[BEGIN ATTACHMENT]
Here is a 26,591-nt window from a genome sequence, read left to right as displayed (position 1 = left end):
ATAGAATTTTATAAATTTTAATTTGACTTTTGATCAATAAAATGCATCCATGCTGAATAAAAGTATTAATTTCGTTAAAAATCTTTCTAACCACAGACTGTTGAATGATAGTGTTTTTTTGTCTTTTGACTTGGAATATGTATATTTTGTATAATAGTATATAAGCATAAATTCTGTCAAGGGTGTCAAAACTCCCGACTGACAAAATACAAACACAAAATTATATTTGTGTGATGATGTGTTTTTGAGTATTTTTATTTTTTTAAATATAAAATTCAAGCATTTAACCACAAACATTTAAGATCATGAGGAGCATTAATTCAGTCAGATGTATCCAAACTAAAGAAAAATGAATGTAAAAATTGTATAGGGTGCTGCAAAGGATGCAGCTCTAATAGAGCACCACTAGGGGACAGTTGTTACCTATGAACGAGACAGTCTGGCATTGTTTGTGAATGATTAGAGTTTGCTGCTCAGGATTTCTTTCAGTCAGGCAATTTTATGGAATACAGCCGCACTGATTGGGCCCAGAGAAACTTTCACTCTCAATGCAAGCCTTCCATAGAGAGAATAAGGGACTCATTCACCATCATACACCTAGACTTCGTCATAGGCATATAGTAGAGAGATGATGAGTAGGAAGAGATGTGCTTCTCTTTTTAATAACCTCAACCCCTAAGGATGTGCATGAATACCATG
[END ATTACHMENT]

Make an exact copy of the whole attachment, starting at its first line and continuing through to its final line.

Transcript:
Here is a 26,591-nt window from a genome sequence, read left to right as displayed (position 1 = left end):
ATAGAATTTTATAAATTTTAATTTGACTTTTGATCAATAAAATGCATCCATGCTGAATAAAAGTATTAATTTCGTTAAAAATCTTTCTAACCACAGACTGTTGAATGATAGTGTTTTTTTGTCTTTTGACTTGGAATATGTATATTTTGTATAATAGTATATAAGCATAAATTCTGTCAAGGGTGTCAAAACTCCCGACTGACAAAATACAAACACAAAATTATATTTGTGTGATGATGTGTTTTTGAGTATTTTTATTTTTTTAAATATAAAATTCAAGCATTTAACCACAAACATTTAAGATCATGAGGAGCATTAATTCAGTCAGATGTATCCAAACTAAAGAAAAATGAATGTAAAAATTGTATAGGGTGCTGCAAAGGATGCAGCTCTAATAGAGCACCACTAGGGGACAGTTGTTACCTATGAACGAGACAGTCTGGCATTGTTTGTGAATGATTAGAGTTTGCTGCTCAGGATTTCTTTCAGTCAGGCAATTTTATGGAATACAGCCGCACTGATTGGGCCCAGAGAAACTTTCACTCTCAATGCAAGCCTTCCATAGAGAGAATAAGGGACTCATTCACCATCATACACCTAGACTTCGTCATAGGCATATAGTAGAGAGATGATGAGTAGGAAGAGATGTGCTTCTCTTTTTAATAACCTCAACCCCTAAGGATGTGCATGAATACCATG